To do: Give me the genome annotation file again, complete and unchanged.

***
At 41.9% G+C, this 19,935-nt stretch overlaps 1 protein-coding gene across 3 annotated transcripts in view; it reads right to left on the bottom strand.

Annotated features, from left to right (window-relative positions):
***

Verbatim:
At 41.9% G+C, this 19,935-nt stretch overlaps 1 protein-coding gene across 3 annotated transcripts in view; it reads right to left on the bottom strand.

Annotated features, from left to right (window-relative positions):